ON this big production called Mother’s Day, a whole nation of sons and daughters paused to remember their mothers.
My first knowledge of the world about life came to me through my senses, in so far as they were directed by my mother. She was the first one I saw, the first thing I felt, and the first thing upon which I depended on security the day I was born when everything made me cry, in a desperate wail because of hunger, light and anger.
The memory of my mother and her teachings were, after all, the only capital, I have made my way.
I remember that day I guided her into her flight gate. She turned around, waved at us smiling blithely, cheering us with her mirth. She was the most beautiful woman, I have ever seen.
It was the last time I saw my mother alive.
I missed her until I ached. I missed her steadfast faith in a loving unseen God — her complete love for her family anchored on the dictum “love one another” by giving all, asking little and accepting less. There never was a woman like her.
She was a rich and treasured gift from God, who taught us what real love means. It meant sharing the hurts, hopes, joys and homecomings. When we grew older and went on our separate ways, she said love was staying when it would be easier to leave, defending when others accused, holding on when you’re tempted to let go, and most importantly, letting go when you desperately want to hold on.
She was an accomplished gardener that made orchids bloom in the moonlight; the roses grew even in winter. But her five girls were her fertile field. In the soul of the human heart, she was perfect.
In her children’s hearts, she had tenderly planted the seed of love, joy, peace, patience, kindness, gentleness and self-control — courageously protecting that precious field from destruction and uninvited strangers. When spiritual or physical tribulations threatened her brood, she worked with a bleeding hand to protect the roots of life from its violent storms as she struggled through seasons of growth and celebrated unharmed growth as she weeded, watered, plowed and prayed.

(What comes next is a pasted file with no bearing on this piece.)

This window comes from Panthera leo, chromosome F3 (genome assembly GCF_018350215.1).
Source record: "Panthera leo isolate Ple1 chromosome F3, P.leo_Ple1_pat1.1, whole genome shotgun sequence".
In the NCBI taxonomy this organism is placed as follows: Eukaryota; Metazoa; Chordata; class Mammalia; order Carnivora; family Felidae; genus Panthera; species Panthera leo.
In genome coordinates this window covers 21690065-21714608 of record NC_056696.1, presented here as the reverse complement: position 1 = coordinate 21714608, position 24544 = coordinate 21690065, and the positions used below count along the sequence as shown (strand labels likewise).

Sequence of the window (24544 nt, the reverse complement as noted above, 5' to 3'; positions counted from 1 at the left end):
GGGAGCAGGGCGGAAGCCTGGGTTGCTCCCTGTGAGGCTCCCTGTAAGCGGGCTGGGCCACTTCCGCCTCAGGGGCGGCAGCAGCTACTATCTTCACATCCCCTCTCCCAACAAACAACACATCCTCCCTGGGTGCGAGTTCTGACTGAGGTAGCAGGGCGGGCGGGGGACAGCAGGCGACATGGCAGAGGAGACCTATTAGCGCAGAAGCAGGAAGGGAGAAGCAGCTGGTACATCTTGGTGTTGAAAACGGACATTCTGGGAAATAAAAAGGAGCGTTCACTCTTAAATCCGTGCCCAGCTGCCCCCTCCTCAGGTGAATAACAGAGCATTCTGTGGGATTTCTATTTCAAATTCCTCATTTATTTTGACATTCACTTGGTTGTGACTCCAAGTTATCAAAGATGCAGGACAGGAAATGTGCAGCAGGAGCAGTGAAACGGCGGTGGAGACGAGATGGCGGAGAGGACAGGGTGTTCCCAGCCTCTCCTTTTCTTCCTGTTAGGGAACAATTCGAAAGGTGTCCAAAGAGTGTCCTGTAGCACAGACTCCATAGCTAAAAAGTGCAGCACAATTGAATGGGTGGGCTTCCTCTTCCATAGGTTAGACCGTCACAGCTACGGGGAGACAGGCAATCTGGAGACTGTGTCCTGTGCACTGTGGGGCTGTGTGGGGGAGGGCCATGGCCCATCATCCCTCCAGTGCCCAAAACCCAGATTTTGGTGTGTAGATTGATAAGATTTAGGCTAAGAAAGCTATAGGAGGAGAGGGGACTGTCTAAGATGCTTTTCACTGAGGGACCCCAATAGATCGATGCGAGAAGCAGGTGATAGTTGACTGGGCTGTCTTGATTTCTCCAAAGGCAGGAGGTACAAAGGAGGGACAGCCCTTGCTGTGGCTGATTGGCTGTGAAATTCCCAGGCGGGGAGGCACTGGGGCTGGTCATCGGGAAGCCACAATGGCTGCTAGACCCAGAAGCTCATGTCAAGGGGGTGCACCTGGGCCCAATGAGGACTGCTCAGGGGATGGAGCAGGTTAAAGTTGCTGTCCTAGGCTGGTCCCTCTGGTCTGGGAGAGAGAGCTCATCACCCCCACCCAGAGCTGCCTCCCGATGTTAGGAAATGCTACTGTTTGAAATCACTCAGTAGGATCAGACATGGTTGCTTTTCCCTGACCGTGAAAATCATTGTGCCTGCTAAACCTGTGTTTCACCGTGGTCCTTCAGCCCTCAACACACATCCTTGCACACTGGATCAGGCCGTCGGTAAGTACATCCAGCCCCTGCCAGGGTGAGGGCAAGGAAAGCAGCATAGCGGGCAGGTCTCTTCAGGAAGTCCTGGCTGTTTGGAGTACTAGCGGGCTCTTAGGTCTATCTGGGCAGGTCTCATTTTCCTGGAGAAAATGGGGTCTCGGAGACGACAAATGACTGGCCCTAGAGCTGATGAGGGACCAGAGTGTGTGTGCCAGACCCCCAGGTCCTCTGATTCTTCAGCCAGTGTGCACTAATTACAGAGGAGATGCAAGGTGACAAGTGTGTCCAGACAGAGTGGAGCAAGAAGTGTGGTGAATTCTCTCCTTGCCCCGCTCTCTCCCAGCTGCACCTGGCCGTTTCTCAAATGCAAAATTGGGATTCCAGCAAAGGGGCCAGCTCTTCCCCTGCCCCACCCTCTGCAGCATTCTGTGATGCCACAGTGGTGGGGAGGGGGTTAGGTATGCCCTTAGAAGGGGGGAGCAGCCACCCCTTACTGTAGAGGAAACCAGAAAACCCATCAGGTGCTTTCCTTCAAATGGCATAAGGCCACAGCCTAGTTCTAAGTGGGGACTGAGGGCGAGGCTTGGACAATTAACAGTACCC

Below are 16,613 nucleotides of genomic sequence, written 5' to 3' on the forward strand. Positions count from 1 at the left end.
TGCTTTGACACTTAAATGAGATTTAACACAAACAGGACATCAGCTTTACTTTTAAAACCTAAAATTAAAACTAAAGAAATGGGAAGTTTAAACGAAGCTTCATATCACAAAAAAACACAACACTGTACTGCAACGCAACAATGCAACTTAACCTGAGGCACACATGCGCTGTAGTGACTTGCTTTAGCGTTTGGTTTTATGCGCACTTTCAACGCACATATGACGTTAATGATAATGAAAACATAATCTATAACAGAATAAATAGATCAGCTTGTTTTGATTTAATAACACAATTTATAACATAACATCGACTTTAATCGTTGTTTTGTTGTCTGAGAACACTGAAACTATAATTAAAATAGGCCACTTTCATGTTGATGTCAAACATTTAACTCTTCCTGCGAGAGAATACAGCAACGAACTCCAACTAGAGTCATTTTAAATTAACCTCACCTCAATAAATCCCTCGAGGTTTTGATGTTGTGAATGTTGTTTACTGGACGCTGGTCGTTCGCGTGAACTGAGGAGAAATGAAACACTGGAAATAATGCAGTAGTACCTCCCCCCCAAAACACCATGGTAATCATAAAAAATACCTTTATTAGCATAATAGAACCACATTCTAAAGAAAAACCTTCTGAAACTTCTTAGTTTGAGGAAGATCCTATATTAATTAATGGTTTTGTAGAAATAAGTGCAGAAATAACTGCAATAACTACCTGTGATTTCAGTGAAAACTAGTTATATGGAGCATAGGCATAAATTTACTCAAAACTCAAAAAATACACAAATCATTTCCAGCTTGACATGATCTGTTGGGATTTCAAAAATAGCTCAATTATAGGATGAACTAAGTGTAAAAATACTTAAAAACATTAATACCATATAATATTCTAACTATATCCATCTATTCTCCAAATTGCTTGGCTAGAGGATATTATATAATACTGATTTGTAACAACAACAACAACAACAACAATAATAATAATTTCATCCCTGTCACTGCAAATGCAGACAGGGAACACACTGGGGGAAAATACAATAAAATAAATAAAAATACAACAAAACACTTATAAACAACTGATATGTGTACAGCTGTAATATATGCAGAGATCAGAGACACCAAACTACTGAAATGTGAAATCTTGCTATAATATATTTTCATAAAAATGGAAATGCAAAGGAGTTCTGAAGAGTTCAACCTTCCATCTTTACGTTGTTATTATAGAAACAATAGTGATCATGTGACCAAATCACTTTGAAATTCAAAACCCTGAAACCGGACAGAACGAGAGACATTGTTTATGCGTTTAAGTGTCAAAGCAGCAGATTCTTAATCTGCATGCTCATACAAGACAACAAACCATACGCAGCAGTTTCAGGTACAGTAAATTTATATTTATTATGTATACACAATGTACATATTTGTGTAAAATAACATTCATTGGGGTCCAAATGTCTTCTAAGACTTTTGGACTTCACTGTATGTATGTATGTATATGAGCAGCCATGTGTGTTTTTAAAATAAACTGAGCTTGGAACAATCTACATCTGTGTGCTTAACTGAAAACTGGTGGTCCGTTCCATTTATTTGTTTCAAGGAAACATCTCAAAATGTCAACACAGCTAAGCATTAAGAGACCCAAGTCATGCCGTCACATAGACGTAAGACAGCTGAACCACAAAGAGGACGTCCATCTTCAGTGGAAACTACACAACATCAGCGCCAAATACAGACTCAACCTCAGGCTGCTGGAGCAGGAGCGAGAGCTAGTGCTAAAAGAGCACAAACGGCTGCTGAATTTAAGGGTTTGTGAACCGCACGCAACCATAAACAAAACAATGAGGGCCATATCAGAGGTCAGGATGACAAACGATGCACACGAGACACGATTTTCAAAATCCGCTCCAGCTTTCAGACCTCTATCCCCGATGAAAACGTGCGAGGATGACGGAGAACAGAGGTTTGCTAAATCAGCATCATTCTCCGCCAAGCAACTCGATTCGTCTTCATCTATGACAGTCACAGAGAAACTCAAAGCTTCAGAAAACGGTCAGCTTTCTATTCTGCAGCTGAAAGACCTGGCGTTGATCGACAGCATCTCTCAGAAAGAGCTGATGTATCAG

When our hearts got broken or our dreams fell apart, she would remind us that God holds the key to real happiness. He is the rebuilder of dashed hopes and shattered dreams. Her cheerful heart and encouragement were transfusions of courage.
Her weekend mornings were meant for special things and anybody who messed with the divine plan was placing her health and eternal happiness in great danger. Yet, when the grand and great-grandchildren came, she could find joy in the Saturday and Sunday mornings filled with scampering feet raucous laughter and squeals of “Apong!”
She relished her home straightened just yesterday and strewn with toys and coloring books today. She was always a tender nurse beside the bed of a sick child, a diplomatic disciplinarian, and a mighty warrior against the focus of evil that threatened her domain.
She taught us that laughter would lengthen your life span, improve your marriage and increase your humility. Of her funeral…oh, she would have liked it. It had the decorum and dash. Grief borne nobly was her very ways.
It was full of children, laborers, lawyers and judges. It had a marvelous eyeful jumble of the mighty and the obscure, with the sounds of the day smashingly appropriate. The tolling of the bells and her loved ones’ silent lament blended with elegiac Schubert, Tosseli, Romberg, Mendelsohn, Debussy and the lugubrious songs of the lost love of Nicanor Abelardo and Buencamino.
She would have seen every person she had helped, the simple folks of labor, their employees, and her grieving friends, each one bearing tales and evoking her so vividly that tears splashed on the red carpet and benches of the parlor. They all wept but nobody broke down.
I believe that God has a special place for her and that she and her friends are happy and singing “I love thee”; Shubert’s “Ave Maria”, “When I Grow Too Old to Dream,” and “Ay, Ay Kalisud.”
“Come on,” she would coax me. “You sing alto, it goes like this, and I’ll sing soprano.” She was a coloratura soprano. I’d rush to her with joy because I know how happy it will make her, as I accompanied her on the piano. She would sing a capella, “Trees,” “ Indian Love Call” and “Nasaan ka Irog” and “La Golondrina,” “None But the Lonely Hearts,” “On Wings of Song.“
And they were, you know, some of the most beautiful songs I’ve ever heard.
E-mail Mylah at firstname.lastname@example.org.